While the liability finding was proper, we conclude, as Con Ed urges, that the Supreme Court erred in referring the issue of damages to a referee to hear and report, thereby depriving it of its right to a trial by jury. While plaintiff correctly asserts that the reference order is an appealable paper (see General Electric Co. v. Zvi Rabin, 177 A.D.2d 354, 356, 576 N.Y.S.2d 116), we reject its contention that Con Ed's failure to appeal from that order precludes our review of Con Ed's continued and consistent claim that it was entitled to a jury trial on the issue of damages. Similarly, we reject the Supreme Court's finding that Con Ed waived its right to a jury trial on damages because it did not appeal the order of reference at the time it was rendered.
Indeed, it is beyond cavil that an “appeal from a final judgment brings up for review ․ any non-final judgment or order which necessarily affects the final judgment ․” (CPLR 5501a see also Wolf v. Rand, 258 A.D.2d 401, 404, 685 N.Y.S.2d 708; McGraw v. Wack, 220 A.D.2d 291, 292, 632 N.Y.S.2d 135). Thus, whether the court erred in depriving Con Ed of a jury trial on the issue of damages is an issue properly before us upon review of the final judgment.
We also reject Trocom's further contention that Con Ed waived its right to a jury trial by fully participating in the hearing before the referee. Plaintiff's reliance on Gottesman Business Brokers, Inc. v. Goldman Fire Prevention Corp., 238 A.D.2d 250, 656 N.Y.S.2d 610 is undoubtedly misplaced as the plaintiff there, without registering an objection, participated in a hearing before a special referee. Indeed, participation in a hearing after objecting, as Con Ed clearly did here, does not constitute a waiver (see City of New York v. Delafield 246 Corp., 236 A.D.2d 11, 21-22, 662 N.Y.S.2d 286, lv. denied 91 N.Y.2d 811, 671 N.Y.S.2d 715, 694 N.E.2d 884; Petnel v. American Tel. & Tel. Co., 284 App.Div. 1094, 136 N.Y.S.2d 270, lv. denied 285 App.Div. 992, 139 N.Y.S.2d 286).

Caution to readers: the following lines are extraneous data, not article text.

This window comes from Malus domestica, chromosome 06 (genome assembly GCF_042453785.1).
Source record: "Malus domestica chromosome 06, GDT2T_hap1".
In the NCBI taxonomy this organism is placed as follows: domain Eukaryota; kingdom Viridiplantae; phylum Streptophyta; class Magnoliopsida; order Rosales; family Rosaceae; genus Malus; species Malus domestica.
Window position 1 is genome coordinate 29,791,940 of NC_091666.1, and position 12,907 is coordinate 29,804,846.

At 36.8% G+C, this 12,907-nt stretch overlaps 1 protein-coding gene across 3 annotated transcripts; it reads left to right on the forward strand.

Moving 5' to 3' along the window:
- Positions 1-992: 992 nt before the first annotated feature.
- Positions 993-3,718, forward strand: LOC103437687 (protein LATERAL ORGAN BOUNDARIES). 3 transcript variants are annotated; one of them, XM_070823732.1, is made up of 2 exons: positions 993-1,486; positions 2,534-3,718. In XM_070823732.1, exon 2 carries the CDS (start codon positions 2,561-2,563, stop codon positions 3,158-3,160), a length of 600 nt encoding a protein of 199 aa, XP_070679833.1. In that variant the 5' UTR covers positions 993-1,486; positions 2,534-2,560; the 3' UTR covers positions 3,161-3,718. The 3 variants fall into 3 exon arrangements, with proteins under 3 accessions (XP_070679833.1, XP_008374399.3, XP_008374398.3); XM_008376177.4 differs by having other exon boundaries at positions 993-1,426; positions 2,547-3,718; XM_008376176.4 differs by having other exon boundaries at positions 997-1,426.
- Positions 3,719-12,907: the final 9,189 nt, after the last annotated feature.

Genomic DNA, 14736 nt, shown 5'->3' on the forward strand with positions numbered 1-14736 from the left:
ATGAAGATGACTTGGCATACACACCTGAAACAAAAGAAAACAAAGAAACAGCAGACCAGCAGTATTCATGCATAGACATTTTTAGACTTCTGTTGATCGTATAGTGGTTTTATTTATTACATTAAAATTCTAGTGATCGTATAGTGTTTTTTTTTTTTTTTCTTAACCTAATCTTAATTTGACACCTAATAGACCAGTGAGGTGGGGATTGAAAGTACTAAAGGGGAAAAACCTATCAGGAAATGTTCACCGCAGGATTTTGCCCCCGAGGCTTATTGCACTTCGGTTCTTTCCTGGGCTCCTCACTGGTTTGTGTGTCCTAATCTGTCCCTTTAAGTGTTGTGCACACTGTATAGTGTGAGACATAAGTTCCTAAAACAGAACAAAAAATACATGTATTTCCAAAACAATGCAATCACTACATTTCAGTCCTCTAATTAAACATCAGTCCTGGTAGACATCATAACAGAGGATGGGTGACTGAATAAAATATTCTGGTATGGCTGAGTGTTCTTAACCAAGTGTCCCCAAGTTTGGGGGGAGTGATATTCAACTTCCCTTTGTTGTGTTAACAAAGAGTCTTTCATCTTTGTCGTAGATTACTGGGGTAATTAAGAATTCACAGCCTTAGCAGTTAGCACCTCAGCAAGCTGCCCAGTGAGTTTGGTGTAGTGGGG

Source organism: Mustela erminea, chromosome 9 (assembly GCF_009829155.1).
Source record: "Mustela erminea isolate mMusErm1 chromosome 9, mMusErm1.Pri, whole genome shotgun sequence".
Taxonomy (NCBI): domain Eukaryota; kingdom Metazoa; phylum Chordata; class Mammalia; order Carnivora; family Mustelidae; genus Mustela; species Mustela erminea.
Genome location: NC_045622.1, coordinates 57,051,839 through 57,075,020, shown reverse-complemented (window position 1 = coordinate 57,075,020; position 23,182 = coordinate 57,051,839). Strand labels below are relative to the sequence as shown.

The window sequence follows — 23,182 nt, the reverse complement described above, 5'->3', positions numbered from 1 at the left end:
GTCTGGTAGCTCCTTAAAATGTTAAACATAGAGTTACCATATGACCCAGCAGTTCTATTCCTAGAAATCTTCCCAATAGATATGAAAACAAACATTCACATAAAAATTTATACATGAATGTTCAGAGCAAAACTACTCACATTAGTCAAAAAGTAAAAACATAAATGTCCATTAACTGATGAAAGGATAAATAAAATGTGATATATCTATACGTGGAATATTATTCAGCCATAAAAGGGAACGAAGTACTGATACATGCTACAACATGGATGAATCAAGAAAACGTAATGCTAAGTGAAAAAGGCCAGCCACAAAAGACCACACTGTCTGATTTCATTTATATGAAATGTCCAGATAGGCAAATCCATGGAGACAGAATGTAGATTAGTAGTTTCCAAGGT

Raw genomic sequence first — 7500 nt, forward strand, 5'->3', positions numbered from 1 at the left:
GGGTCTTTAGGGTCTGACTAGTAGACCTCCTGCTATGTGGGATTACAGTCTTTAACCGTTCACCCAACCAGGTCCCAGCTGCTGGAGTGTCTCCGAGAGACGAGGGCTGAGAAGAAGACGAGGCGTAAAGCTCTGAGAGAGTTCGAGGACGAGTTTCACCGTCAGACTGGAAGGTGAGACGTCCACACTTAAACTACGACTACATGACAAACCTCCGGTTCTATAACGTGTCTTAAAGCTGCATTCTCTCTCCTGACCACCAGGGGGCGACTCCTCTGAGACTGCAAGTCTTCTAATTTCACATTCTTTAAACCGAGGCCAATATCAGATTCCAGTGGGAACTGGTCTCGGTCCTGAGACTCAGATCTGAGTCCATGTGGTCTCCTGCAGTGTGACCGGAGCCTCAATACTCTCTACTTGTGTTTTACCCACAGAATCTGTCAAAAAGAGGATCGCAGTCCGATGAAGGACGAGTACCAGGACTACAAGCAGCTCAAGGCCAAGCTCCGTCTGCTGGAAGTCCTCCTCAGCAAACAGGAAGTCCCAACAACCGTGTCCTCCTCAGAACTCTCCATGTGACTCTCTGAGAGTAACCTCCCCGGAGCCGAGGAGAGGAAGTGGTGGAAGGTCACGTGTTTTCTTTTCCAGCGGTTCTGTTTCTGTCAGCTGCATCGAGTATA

Turning to the merits, we find that the court erred in issuing, sua sponte, an order of reference, without Con Ed's consent. Plaintiff's assertion that the referee had the authority to report presupposes that the initial reference order was proper. CPLR 4317(b) provides that a court may, without the parties' consent, order a reference to determine “an issue of damages separately triable and not requiring a trial by jury.” When, on a motion for summary judgment, only issues of fact remain which relate to the extent and amount of damages, “the court may, when appropriate for the expeditious disposition of the controversy, order an immediate trial of such issues of fact raised by the motion, before a referee, before the court, or before the court and a jury, whichever may be proper” (CPLR 3212[c] ). This statutory provision “does not vest discretion in the court to require the trial of such issues of fact before any type of fact finder other than would be required were there no motion for summary judgment” (Marshall, Bratter, Greene, Allison & Tucker v. Mechner, 53 A.D.2d 537, 537, 384 N.Y.S.2d 787; accord Livingston v. Blumenthal, 248 App.Div. 138, 289 N.Y.S. 5). Had the nisi prius court not granted Trocom partial summary judgment and Trocom thereafter prevailed at trial on the issue of liability, Con Ed would have been entitled to a jury trial on damages. As Con Ed did nothing which would constitute a waiver of that right, the court erred in issuing a reference order (id.). We need not reach Con Ed's remaining contentions regarding lost productivity and mitigation of damages in light of our determination.
1. An “Order Out Notice” is a notice pursuant to Administrative Code of the City of New York § 24-521(b) which orders a public service corporation such as Con Ed to “remove or otherwise protect and replace [its] pipes, mains and conduits, and all fixtures and appliances connected therewith or attached thereto, where necessary.”